Alison Stone’s book on Hegel’s philosophy of nature (Petrified Intelligence, 2005) has an interesting set of conclusion, including one related to environmentalism:
As I have stressed, his work makes possible a sustained diagnosis of environmental problems as deriving, ultimately, from the defective metaphysical presuppositions that underlie modern empirical science as a whole. According to Hegel, science is unified—despite its variety and its ever-increasing sophistication—by the basic and enduring metaphysical assumption that nature is a realm of bare things. From Hegel’s perspective, this metaphysical conception of nature is inadequate, and so, by implication, is bound to issue in correspondingly inadequate accounts of natural forms and correspondingly damaging technological applications. In particular, for Hegel, empirical science’s metaphysics of nature is inadequate insofar as it is separated from our basic sense of nature as dynamic, elemental, and intrinsically valuable instead offering a misleading portrayal of natural forms as inert and inherently value-neutral. Given this inadequacy at the level of its metaphysical presuppositions, it is unsurprising that modern science should typically generate technologies that are poorly attuned to the real character of nature, on which they tend to exert destructive or damaging effects.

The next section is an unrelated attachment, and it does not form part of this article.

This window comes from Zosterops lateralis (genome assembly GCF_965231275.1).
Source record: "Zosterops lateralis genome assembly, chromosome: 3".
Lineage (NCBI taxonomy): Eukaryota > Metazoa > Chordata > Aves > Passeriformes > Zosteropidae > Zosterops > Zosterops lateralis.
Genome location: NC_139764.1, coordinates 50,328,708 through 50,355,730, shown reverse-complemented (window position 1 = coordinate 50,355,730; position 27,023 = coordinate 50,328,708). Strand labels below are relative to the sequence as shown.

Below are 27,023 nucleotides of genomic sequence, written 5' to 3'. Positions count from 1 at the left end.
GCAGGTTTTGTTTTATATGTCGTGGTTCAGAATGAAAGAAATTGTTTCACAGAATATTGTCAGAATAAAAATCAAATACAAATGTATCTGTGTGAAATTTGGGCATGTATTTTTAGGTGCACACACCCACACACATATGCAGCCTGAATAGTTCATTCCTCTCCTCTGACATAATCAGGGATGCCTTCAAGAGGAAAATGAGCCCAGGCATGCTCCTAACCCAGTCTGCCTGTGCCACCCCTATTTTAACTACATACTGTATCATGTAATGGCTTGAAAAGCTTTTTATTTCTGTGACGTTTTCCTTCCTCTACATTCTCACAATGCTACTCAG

In his lecture of the history of philosophy, when discussing early Greek philosophers with their odd physics, Hegel takes issue with science of the day claiming that it has no theoretical bias and a deals only with empirical facts. In this sense the recently departed “object-oriented ontology” is a form of vulgar scientism (despite all the open protestations against scientism and against science’s claim to do its own philosophy – “we, philosophers, can also do speculations about reality”). Nature here is the realm of bare objects.
Implicit within his mature work is a vision of a future recontextualization of scientific findings within a specifically philosophical theory of nature. Thus, Hegel in no way recommends the abandonment of science or its supersession by some spurious alternative. Rather, for Hegel, scientific research should continue, because its findings are informative; yet, paradoxically, these findings are always misleading as well, which makes it necessary that they succumb to ongoing reinterpretation in terms of a more adequate philosophical theory of nature. From Hegel’s point of view, it is this philosophical theory that should be authoritative in informing our interactions with nature; this should ensure that those interactions would assume a relatively benign and environmentally sensitive form. 
In order to regain its position vis-a-vis science, philosophy does not need to provide some competing theory of reality, some independent ontology. It only needs to do its work because science, despite explicit claims, does not have any ontological commitments of its own, it always sneaks in some ready-made ontological commitment under its guise of alleged objectivity and empiricism.